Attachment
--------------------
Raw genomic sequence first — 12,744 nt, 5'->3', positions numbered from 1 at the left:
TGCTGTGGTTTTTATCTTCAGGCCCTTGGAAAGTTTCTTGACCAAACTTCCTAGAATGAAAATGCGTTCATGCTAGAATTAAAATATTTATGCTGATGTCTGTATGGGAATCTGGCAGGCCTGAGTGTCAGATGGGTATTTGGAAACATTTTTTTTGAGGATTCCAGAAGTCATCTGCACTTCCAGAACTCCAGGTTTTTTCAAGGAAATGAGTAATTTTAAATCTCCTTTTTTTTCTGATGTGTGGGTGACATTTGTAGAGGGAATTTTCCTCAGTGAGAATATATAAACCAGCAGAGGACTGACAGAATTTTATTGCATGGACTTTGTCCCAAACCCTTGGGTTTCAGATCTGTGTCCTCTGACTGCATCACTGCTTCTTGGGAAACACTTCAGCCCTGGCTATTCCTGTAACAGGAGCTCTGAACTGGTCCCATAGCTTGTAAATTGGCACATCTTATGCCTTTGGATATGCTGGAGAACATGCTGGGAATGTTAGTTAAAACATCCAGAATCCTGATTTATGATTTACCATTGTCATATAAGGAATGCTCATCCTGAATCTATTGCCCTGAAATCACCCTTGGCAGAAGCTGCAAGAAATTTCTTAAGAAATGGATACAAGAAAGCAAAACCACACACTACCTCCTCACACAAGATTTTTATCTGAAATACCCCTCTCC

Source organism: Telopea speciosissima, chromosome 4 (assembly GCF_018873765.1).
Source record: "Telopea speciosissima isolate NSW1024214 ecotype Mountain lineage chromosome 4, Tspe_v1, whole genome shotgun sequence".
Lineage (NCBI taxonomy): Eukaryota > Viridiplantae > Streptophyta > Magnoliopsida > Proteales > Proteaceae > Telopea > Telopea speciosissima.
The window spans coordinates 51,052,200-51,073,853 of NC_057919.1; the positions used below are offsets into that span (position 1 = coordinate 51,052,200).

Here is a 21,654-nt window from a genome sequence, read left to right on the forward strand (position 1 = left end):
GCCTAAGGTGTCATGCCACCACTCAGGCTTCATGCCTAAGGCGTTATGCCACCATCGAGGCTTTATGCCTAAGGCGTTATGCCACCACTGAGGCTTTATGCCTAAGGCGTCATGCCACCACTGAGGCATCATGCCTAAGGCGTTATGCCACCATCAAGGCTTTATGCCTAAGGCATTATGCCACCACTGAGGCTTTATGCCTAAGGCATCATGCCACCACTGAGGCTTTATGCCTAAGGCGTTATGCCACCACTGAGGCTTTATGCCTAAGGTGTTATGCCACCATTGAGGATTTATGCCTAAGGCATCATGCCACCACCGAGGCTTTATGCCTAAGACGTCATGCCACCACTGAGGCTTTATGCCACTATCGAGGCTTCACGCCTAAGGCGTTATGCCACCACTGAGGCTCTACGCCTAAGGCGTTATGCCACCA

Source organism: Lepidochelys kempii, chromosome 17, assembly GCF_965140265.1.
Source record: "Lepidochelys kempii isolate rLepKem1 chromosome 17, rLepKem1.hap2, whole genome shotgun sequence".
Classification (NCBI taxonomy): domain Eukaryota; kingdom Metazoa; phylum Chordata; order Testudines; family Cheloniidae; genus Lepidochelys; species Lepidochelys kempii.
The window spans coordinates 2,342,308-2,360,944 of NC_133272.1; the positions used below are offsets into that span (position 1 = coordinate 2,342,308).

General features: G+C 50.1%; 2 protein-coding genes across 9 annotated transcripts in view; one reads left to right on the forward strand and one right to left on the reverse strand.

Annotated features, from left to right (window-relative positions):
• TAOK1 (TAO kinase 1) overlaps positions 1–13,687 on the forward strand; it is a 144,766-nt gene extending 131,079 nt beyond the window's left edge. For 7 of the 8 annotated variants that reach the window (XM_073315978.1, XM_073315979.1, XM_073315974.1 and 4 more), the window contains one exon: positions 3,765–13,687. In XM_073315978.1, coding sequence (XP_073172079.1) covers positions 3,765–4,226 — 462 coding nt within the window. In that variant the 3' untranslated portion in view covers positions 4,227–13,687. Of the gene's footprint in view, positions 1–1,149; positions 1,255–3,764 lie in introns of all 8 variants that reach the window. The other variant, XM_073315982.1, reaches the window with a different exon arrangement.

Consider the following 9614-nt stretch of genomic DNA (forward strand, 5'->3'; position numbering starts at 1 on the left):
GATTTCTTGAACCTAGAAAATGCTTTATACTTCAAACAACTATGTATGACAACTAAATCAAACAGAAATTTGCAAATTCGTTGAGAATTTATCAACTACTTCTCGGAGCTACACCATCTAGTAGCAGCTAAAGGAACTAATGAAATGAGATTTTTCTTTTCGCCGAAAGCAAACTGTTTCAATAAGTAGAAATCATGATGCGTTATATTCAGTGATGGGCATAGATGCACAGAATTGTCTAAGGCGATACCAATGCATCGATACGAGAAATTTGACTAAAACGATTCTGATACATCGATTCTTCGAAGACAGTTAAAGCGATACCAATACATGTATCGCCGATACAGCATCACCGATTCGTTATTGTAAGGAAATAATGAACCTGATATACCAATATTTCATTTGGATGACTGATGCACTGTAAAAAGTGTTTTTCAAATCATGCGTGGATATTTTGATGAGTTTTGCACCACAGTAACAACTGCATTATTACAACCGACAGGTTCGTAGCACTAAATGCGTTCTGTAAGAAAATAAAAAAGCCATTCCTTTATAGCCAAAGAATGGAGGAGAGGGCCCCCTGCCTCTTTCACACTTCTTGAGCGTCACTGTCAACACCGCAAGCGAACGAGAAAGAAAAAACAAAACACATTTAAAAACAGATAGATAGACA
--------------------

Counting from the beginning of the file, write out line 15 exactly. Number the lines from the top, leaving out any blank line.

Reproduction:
• TAOK1 (TAO kinase 1) overlaps positions 1–13,687 on the forward strand; it is a 144,766-nt gene extending 131,079 nt beyond the window's left edge. For 7 of the 8 annotated variants that reach the window (XM_073315978.1, XM_073315979.1, XM_073315974.1 and 4 more), the window contains one exon: positions 3,765–13,687. In XM_073315978.1, coding sequence (XP_073172079.1) covers positions 3,765–4,226 — 462 coding nt within the window. In that variant the 3' untranslated portion in view covers positions 4,227–13,687. Of the gene's footprint in view, positions 1–1,149; positions 1,255–3,764 lie in introns of all 8 variants that reach the window. The other variant, XM_073315982.1, reaches the window with a different exon arrangement.